A training study was conducted to investigatethe relationship between phoneme segmentationability and the development of orthographicrepresentations. Five-year-old children withvarying degrees of phoneme segmentationability were taught to read ten new words byrepeated presentation of the words onflashcards. It was found that those childrenwho were most well equipped to perform phonemesegmentation tasks acquired this new readingvocabulary significantly faster than those whowere less phonemically aware. A series ofpost-tests was implemented to discover thenature of the internal orthographicrepresentations which the children had createdfor the words learned. The results of thesepost-tests demonstrated that the children whowere most phonemically aware had alsointernalised the most detailed orthographicrepresentations, despite needing fewerlearning trials. Salient letters fororthographic storage were predictable from thechildren's phoneme segmentation abilities. This paper provides strong support for thethesis that phonemic awareness is related toorthographic storage as well as alphabeticreading techniques.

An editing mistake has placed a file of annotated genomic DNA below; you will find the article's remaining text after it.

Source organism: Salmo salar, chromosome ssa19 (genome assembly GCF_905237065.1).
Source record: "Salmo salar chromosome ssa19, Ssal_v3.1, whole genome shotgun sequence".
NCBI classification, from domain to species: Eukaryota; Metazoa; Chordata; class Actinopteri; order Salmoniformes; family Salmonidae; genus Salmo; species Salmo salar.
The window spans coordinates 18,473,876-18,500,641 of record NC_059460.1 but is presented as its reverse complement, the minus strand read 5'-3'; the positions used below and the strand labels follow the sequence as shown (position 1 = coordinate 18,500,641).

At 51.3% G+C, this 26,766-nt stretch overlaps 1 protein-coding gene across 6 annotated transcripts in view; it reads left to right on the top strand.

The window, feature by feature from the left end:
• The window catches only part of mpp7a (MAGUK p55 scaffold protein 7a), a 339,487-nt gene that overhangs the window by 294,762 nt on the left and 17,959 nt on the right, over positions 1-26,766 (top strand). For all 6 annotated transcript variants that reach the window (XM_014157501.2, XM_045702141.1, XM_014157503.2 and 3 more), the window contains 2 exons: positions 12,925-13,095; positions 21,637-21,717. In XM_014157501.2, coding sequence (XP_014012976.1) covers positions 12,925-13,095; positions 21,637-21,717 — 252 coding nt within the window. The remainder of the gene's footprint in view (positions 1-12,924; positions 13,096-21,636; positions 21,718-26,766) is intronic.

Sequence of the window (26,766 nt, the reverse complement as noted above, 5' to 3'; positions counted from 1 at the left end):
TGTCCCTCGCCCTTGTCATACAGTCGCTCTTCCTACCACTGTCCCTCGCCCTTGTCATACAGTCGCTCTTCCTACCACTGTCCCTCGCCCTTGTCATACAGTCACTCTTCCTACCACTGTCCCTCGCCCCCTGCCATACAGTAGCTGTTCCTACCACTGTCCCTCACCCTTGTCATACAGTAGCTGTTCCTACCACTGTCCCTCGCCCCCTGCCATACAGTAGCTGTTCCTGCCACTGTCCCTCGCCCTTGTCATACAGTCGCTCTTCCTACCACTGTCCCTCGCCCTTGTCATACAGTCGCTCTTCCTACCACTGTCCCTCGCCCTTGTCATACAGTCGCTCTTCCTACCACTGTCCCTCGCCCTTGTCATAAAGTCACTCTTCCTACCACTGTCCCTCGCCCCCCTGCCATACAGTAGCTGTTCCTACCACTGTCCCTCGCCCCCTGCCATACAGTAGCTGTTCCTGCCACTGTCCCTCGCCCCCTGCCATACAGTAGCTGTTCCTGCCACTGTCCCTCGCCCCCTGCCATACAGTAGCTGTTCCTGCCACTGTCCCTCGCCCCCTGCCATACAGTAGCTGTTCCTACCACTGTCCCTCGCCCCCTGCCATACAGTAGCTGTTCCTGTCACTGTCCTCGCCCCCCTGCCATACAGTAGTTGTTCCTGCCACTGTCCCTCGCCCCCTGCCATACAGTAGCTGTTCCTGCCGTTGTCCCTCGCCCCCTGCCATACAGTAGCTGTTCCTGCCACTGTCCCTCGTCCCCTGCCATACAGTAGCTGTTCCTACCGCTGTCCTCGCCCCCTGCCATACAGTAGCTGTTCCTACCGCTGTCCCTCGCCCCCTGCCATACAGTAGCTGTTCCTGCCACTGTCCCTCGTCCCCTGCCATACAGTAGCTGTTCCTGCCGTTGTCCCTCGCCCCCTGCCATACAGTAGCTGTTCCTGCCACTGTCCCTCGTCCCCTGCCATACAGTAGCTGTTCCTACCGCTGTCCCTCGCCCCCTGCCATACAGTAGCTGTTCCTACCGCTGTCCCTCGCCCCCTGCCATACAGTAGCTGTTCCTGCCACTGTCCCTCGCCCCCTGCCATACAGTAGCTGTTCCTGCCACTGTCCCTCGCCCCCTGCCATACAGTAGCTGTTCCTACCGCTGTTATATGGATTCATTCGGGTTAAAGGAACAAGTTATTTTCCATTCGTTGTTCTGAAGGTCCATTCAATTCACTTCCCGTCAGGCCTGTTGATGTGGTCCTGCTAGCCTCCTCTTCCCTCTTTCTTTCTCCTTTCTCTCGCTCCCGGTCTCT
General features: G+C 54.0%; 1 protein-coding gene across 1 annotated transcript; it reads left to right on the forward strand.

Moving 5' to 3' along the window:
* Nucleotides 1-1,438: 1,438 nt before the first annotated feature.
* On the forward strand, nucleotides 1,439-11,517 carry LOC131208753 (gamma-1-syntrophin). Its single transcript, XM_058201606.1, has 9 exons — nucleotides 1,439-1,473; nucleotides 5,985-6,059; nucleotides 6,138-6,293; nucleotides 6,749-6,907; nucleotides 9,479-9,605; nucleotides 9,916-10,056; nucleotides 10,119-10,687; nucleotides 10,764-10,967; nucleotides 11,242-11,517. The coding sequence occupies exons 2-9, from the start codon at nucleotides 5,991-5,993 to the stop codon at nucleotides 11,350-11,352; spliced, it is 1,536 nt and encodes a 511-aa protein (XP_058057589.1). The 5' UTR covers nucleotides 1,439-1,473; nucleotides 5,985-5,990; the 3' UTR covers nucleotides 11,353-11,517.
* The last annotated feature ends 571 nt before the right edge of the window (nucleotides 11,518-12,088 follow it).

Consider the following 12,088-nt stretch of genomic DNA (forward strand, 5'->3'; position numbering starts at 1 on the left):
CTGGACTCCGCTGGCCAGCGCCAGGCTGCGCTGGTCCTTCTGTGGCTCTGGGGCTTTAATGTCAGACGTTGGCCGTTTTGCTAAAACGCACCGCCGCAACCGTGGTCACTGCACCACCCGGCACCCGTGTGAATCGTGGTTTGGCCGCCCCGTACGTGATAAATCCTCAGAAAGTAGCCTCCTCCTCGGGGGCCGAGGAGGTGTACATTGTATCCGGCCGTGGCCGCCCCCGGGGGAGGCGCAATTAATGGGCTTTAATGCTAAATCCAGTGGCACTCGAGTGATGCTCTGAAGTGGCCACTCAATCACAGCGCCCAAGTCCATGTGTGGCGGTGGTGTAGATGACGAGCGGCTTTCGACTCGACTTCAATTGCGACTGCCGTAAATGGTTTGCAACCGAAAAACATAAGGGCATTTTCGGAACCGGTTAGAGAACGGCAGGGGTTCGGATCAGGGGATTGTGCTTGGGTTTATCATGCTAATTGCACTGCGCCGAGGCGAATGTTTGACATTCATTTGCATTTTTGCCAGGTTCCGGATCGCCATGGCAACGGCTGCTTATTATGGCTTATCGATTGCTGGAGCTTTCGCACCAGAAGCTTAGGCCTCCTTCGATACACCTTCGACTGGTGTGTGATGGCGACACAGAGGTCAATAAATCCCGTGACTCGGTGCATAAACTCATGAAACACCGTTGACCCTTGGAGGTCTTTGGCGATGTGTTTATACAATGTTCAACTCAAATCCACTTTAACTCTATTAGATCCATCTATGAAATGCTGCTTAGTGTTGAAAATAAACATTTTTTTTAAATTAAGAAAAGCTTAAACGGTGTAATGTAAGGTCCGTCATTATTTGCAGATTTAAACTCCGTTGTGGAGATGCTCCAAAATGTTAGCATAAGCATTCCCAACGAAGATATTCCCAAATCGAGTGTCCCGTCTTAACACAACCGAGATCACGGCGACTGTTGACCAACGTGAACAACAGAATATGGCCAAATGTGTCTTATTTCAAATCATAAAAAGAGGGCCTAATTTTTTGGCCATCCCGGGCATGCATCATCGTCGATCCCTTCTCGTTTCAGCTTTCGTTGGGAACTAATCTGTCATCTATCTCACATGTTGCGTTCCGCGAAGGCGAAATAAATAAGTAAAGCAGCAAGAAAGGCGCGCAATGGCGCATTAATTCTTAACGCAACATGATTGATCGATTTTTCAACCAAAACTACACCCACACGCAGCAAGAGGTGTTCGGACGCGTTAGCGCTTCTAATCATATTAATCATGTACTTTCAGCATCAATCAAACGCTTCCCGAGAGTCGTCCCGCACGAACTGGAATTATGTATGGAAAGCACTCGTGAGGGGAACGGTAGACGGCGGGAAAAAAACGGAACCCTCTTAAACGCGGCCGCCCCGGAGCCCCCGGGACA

Reading and Writing – Springer Journals
Published: Oct 13, 2004
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